CAR T-cell therapy proves effective against multiple myeloma
This image shows myeloma tumor cells (in green) and bone cells (red) growing on a scaffold made of silk protein (purple), which is designed to resemble bone material.
Photo courtesy of NCI Visuals Online
CCR researchers led by James Kochenderfer, M.D., an Investigator in the Experimental Transplantation and Immunology Branch, conducted the first clinical trial of immune system T cells expressing a chimeric antigen receptor (CAR) targeted against a protein found on multiple myeloma cells. Infusing a high dose of these CAR T cells induced remissions, some of which were ongoing as of May 2018, in patients with advanced multiple myeloma. The results of the trial were published May 29, 2018, in the Journal of Clinical Oncology.
In CAR T-cell therapy, a patient's T cells are removed from his or her blood. The cells are modified in the laboratory by adding a gene for a special receptor, or CAR, that binds to a certain protein on the patient’s cancer cells. Large numbers of the CAR T cells are grown in the laboratory and then given to the patient by infusion. CAR T cells directed against other proteins have been used to treat lymphoma and leukemia, but this is the first trial to target multiple myeloma.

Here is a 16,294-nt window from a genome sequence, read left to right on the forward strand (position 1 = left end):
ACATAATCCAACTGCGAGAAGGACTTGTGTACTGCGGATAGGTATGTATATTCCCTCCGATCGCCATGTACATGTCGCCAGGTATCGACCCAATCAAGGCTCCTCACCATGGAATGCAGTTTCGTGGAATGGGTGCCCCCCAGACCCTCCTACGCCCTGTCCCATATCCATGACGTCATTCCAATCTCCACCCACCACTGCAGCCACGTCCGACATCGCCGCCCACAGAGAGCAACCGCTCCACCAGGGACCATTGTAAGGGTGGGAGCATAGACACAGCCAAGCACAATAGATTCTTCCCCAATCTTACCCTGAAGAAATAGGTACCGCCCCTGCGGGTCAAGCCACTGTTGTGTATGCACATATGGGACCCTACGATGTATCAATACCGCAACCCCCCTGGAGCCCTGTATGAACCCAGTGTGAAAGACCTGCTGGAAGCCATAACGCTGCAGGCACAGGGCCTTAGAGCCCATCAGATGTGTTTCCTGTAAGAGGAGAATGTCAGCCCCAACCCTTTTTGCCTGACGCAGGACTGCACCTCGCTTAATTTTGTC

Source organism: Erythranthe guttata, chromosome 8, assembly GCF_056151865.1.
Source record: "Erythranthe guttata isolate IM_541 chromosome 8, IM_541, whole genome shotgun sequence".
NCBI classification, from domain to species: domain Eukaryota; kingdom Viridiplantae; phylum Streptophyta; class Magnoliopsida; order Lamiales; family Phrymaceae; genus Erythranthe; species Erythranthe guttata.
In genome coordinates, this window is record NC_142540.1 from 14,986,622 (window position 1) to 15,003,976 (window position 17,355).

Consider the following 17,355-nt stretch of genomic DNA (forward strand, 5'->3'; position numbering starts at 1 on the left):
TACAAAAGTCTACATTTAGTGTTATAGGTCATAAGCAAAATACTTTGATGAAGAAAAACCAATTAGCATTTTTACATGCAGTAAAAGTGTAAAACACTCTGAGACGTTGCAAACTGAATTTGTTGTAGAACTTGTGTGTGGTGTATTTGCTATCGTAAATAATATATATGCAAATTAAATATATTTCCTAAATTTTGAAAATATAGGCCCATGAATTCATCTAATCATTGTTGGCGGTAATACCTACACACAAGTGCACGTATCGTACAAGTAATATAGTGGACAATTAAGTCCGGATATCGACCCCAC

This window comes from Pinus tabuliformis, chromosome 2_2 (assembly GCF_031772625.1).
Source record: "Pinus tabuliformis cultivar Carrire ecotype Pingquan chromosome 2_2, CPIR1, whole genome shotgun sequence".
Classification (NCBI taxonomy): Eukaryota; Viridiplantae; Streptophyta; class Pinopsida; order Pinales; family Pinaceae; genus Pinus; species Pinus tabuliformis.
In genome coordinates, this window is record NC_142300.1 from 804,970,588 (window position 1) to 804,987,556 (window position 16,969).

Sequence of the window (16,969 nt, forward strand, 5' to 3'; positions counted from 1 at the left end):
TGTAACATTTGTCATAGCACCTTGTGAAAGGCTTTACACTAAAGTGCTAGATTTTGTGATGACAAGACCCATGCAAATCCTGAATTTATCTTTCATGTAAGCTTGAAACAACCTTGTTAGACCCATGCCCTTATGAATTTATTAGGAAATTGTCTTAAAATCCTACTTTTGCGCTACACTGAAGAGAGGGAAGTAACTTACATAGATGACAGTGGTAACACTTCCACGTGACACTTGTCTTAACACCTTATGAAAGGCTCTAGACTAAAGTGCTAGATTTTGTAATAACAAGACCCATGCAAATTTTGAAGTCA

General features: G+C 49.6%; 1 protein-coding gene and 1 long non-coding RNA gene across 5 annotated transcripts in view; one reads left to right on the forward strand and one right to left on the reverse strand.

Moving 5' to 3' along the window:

“Multiple myeloma is almost always incurable, so new treatments are needed,” said Kochenderfer. “CAR T-cell therapy is totally different than any other multiple myeloma treatment, and we showed it can have activity even in patients who had a very large number of prior therapies.”
The investigators treated 24 patients with varying doses of CAR T cells. They found that the 16 patients given the highest dose, who had undergone between three and 19 prior different types of treatments, had the best response to CAR T cells. Thirteen of these patients showed at least some reduction in the number or activity of myeloma cells, and 10 had very good or complete remissions. Six of the patients continue to experience a reduction of disease, the longest of which has lasted more than a year. All patients treated with the high dose of CAR T cells, however, experienced significant immune-related toxicity, which was higher for patients with a greater number of myeloma cells in the bone marrow.
To improve on their therapy, the researchers plan to conduct future clinical trials with slightly modified CAR T cells. One swaps a small mouse protein region of the receptor for a human one. “We hope that having a receptor made of all human protein sequence will be less toxic. It is definitely exciting,” said Kochenderfer.Summary Posted: Fri, 06/01/2018